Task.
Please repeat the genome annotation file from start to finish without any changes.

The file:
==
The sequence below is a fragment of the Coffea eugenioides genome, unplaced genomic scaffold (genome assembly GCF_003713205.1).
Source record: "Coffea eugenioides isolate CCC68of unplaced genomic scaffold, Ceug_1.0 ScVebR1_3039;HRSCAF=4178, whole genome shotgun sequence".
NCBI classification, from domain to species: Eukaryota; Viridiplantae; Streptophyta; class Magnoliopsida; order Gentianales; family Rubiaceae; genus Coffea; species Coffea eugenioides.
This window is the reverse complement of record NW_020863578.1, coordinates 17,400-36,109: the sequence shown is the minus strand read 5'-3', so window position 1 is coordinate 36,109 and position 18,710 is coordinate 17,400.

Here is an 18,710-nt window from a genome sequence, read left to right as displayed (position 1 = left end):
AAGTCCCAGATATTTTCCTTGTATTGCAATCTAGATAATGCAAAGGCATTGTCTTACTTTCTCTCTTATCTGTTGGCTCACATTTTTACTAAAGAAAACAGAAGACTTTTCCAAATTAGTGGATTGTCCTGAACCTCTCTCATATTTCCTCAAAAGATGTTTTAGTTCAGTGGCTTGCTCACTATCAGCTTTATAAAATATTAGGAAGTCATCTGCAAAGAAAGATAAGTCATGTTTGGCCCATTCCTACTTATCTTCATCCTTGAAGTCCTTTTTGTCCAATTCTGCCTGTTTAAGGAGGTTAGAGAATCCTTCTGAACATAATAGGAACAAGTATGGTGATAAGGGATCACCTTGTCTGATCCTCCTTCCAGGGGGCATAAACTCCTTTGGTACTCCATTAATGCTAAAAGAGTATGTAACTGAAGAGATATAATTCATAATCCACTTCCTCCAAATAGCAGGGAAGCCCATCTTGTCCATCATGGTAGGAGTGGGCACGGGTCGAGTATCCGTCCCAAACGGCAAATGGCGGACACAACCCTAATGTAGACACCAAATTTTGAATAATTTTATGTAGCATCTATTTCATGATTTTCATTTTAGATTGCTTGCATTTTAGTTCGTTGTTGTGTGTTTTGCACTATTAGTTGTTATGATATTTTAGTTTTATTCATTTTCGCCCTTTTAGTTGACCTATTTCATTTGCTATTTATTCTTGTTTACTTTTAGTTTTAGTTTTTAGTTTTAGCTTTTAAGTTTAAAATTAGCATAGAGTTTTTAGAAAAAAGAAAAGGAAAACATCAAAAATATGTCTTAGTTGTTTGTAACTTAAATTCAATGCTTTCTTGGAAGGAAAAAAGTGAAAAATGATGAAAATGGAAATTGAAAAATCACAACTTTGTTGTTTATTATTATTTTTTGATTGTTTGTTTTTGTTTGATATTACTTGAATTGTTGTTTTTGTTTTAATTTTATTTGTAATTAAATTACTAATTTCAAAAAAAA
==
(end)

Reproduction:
The sequence below is a fragment of the Coffea eugenioides genome, unplaced genomic scaffold (genome assembly GCF_003713205.1).
Source record: "Coffea eugenioides isolate CCC68of unplaced genomic scaffold, Ceug_1.0 ScVebR1_3039;HRSCAF=4178, whole genome shotgun sequence".
NCBI classification, from domain to species: Eukaryota; Viridiplantae; Streptophyta; class Magnoliopsida; order Gentianales; family Rubiaceae; genus Coffea; species Coffea eugenioides.
This window is the reverse complement of record NW_020863578.1, coordinates 17,400-36,109: the sequence shown is the minus strand read 5'-3', so window position 1 is coordinate 36,109 and position 18,710 is coordinate 17,400.

Here is an 18,710-nt window from a genome sequence, read left to right as displayed (position 1 = left end):
AAGTCCCAGATATTTTCCTTGTATTGCAATCTAGATAATGCAAAGGCATTGTCTTACTTTCTCTCTTATCTGTTGGCTCACATTTTTACTAAAGAAAACAGAAGACTTTTCCAAATTAGTGGATTGTCCTGAACCTCTCTCATATTTCCTCAAAAGATGTTTTAGTTCAGTGGCTTGCTCACTATCAGCTTTATAAAATATTAGGAAGTCATCTGCAAAGAAAGATAAGTCATGTTTGGCCCATTCCTACTTATCTTCATCCTTGAAGTCCTTTTTGTCCAATTCTGCCTGTTTAAGGAGGTTAGAGAATCCTTCTGAACATAATAGGAACAAGTATGGTGATAAGGGATCACCTTGTCTGATCCTCCTTCCAGGGGGCATAAACTCCTTTGGTACTCCATTAATGCTAAAAGAGTATGTAACTGAAGAGATATAATTCATAATCCACTTCCTCCAAATAGCAGGGAAGCCCATCTTGTCCATCATGGTAGGAGTGGGCACGGGTCGAGTATCCGTCCCAAACGGCAAATGGCGGACACAACCCTAATGTAGACACCAAATTTTGAATAATTTTATGTAGCATCTATTTCATGATTTTCATTTTAGATTGCTTGCATTTTAGTTCGTTGTTGTGTGTTTTGCACTATTAGTTGTTATGATATTTTAGTTTTATTCATTTTCGCCCTTTTAGTTGACCTATTTCATTTGCTATTTATTCTTGTTTACTTTTAGTTTTAGTTTTTAGTTTTAGCTTTTAAGTTTAAAATTAGCATAGAGTTTTTAGAAAAAAGAAAAGGAAAACATCAAAAATATGTCTTAGTTGTTTGTAACTTAAATTCAATGCTTTCTTGGAAGGAAAAAAGTGAAAAATGATGAAAATGGAAATTGAAAAATCACAACTTTGTTGTTTATTATTATTTTTTGATTGTTTGTTTTTGTTTGATATTACTTGAATTGTTGTTTTTGTTTTAATTTTATTTGTAATTAAATTACTAATTTCAAAAAAAA